U.S. and Iraqi security forces scoured Fallujah for remaining insurgent fighters and pounded the city's southernmost neighborhoods with heavy artillery and bombs late Sunday night, as military commanders declared victory seven days after launching their largest operation since the U.S.-led invasion of Iraq in March 2003.
"The city has been seized," said Lt. Gen. John F. Sattler, commander of the 1st Marine Expeditionary Force. "We have liberated the city of Fallujah."
Marines found the mutilated body of a Western woman in a street Sunday as they searched for the remaining fighters, the Associated Press reported. The disemboweled body, which could not be immediately identified, was wrapped in a blood-soaked blanket, the Marines said.
Two Western women abducted last month from Baghdad are known to be missing. Margaret Hassan, 59, director of CARE International in Iraq, and Teresa Borcz Khalifa, 54, a Polish-born longtime resident of Iraq, were taken at gunpoint.
The military said 38 U.S. troops had been killed and 275 wounded since the offensive operation began Nov. 8. Three of the fatalities resulted from noncombat injuries. Six Iraqi soldiers have been killed and more than 40 wounded. Military commanders estimated that between 1,000 and 1,200 insurgents have been killed.
Marine units engaged fighters throughout the day, poking at what Sattler called "isolated pockets of enemy resisters."
"If they are trapped and isolated and want to fight till the death, we'll have no choice but to accommodate them," he said.
With Iraqi soldiers following closely behind, the Marines went door-to-door Sunday, searching for fighters and stockpiles of weapons. A day earlier, advancing Army units found evidence of a highly trained and well-organized fighting force dressed in professional military uniforms.
"The enemy is broken into very small groups," Sattler said during a visit with wounded troops at a Naval field hospital outside the city, about 35 miles west of Baghdad. "They don't have eyes. They can't see outside. They are truly broken into isolated pockets."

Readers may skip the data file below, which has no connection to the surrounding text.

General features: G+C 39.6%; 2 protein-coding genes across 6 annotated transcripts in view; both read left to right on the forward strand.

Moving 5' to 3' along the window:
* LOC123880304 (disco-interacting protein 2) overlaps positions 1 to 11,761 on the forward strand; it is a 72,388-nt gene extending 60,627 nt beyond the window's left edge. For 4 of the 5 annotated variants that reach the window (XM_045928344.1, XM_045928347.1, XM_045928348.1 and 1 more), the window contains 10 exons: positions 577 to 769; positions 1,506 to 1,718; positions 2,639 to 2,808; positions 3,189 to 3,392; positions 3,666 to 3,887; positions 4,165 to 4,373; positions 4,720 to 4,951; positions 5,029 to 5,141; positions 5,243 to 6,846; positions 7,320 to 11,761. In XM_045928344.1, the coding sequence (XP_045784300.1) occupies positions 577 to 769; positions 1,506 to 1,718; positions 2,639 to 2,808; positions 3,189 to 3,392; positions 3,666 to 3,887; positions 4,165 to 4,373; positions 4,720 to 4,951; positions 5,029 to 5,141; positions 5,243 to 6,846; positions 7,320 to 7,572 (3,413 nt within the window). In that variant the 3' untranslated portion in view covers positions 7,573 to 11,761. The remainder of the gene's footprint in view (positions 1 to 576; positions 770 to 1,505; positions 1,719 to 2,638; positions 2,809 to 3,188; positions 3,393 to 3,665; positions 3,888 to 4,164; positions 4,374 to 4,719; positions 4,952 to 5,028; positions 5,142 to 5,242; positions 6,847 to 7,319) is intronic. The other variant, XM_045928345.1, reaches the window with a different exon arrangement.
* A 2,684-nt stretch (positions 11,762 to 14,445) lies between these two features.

A U.S. official in Baghdad said most of the fighters carried no identification.
"The normal Iraqi would carry minimal identification, ID cards at least. Food ration cards or something," the official said, speaking on the condition of anonymity. "These people are carrying nothing."
U.S. and Iraqi forces have detained more than 1,000 military-age men since the battle started, and Sattler said he expected that two-thirds would be questioned and freed.
U.S. forces failed to capture Abu Musab Zarqawi, the Jordanian leader of a group linked to al Qaeda that has claimed responsibility for numerous car bombings targeting Iraqi civilians and security forces, assassinations of local leaders and beheadings of foreign hostages.
"I feel we really had an impact" on Zarqawi's network, Sattler said. "We don't know where he is. Maybe he's dead and we don't know. We weren't really focused on him."
Iraqi soldiers who participated in the battle said Sunday that they also felt confident that the insurgency had been broken.
"They cannot move," said a 22-year-old soldier from the Sadr City neighborhood of Baghdad who gave his name only as Ahmed. He had been shot in his left shoulder and was recovering at an Iraqi army base outside the city.
"We destroyed the head of the snake, their leaders," he said. "They don't have anyone to lead them."
Although Iraqi forces fought mainly in the rear of advancing U.S. troops, they were responsible for keeping areas clear after the Americans pushed through, a role that military commanders said would remain vitally important after the combat operation had ended.
Sattler said U.S. forces would keep a "hand on the shoulder" of the Iraqi security forces.
A U.S. official in Baghdad said the Fallujah battle was nearly over. "There are some groups still fighting but it's pretty much the end of the game. It is clearly not a battle that is going to go on for days and day and days."
Correspondent Karl Vick in Baghdad and special correspondent Omar Fekeiki contributed to this report.